“Evictions are traumatic and preventable life events that continue to disproportionately impact Black, brown, immigrant, disabled, and other vulnerable communities,” the Massachusetts Democrat said in a statement. “With COVID-19 health emergency declarations sunsetting and evictions in the Commonwealth rising to pre-pandemic levels, failure to extend Chapter 257 would only exacerbate our growing housing crisis. We must move with urgency and use every tool available to keep families safely housed and affirm housing as the human right that it is.”
Mark Martinez, a housing attorney with the Massachusetts Law Reform Institute, represents tenants in evictions. He said now is a terrible time to let such a common-sense policy expire.
“We’ve seen city councilors, the attorney general, and now Congresswoman Pressley asking to extend the Chapter 257 protections,” Martinez said. “And it’s great because that policy had such a positive impact on really vulnerable people. And it’s a time when evictions are increasing, and they’re expected to be higher than they were prior to the pandemic.”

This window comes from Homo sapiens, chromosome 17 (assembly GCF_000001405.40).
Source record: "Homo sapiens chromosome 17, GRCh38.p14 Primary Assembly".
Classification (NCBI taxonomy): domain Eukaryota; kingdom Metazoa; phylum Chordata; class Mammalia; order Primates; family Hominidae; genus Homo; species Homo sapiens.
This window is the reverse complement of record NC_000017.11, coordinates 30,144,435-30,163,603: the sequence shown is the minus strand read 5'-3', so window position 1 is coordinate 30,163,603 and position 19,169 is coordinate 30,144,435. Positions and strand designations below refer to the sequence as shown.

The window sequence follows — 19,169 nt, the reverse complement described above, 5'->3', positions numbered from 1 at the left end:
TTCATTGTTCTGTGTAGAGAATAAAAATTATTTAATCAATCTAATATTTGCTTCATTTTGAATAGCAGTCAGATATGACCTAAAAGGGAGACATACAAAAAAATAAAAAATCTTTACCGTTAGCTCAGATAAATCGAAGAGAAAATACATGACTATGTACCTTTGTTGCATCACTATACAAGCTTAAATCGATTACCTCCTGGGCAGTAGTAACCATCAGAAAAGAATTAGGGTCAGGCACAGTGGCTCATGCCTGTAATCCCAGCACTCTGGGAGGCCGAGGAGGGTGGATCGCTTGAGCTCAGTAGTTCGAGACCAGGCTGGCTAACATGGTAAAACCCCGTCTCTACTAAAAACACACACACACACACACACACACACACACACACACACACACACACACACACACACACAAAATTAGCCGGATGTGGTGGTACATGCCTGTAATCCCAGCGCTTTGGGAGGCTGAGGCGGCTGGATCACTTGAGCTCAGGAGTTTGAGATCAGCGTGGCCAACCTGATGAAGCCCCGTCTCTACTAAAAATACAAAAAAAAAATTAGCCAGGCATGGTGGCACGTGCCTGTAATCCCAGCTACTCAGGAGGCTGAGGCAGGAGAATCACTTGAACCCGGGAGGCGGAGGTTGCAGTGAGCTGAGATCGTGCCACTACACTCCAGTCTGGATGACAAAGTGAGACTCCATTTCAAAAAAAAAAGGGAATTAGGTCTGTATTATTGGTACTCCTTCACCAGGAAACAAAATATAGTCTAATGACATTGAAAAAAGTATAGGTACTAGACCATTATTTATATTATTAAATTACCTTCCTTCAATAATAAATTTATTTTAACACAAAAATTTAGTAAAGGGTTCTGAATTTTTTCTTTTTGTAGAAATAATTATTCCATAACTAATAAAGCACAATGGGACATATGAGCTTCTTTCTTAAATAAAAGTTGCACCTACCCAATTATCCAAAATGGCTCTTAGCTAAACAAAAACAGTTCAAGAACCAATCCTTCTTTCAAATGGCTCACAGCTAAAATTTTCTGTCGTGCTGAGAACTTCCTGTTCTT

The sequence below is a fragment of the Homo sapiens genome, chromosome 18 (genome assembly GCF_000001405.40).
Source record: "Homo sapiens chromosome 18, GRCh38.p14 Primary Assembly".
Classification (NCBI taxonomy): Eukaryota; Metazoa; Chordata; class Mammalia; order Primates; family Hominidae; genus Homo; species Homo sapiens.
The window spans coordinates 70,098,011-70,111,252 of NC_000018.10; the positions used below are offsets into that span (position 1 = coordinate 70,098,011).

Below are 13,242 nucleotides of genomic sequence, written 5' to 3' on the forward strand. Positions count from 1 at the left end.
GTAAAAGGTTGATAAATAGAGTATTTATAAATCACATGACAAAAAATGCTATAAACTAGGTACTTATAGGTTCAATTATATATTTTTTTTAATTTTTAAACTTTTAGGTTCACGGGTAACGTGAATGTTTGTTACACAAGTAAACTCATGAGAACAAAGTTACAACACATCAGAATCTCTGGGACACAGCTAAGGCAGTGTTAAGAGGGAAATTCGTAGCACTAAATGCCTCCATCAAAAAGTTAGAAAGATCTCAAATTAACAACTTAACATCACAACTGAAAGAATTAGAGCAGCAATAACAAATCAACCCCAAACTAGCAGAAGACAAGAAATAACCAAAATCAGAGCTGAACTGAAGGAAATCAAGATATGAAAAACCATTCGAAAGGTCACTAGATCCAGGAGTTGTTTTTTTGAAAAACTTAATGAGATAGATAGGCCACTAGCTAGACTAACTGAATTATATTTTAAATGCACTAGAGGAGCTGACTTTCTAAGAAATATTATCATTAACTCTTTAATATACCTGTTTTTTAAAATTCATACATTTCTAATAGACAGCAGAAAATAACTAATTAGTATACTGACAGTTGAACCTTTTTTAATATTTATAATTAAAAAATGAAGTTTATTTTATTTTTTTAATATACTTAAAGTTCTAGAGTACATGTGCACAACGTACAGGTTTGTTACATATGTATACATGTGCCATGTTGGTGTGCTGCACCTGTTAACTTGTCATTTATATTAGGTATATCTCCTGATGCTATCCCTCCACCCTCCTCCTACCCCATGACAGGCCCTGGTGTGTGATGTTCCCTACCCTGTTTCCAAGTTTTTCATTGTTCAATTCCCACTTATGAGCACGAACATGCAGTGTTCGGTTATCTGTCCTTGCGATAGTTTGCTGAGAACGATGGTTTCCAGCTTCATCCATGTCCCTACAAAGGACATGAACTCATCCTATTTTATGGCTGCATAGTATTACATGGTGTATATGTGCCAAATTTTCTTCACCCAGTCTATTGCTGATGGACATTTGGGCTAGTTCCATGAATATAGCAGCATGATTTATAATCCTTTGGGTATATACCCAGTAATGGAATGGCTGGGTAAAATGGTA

Doug Quattrochi, executive director of MassLandlords and a landlord, himself, said his organization’s position on Chapter 257 is nuanced, but if pressed, he said the program is deeply flawed and he’d rather see it expire and be replaced with something better.
“Chapter 257 is not working properly because the courts and the landlords have no visibility into the rental assistance process. The state loses applications,” Quattrochi said. “All we would want to do is close a couple of big loopholes like the state not replying to rental assistance applications.
“In fact, if renter advocates sat down at a table with us, we could come up with a much better solution. We don’t want to lose our customers.”
He said anytime a landlord files for an eviction for nonpayment, that’s a failure of the safety net.
Get the latest news on buying, selling, renting, home design, and more.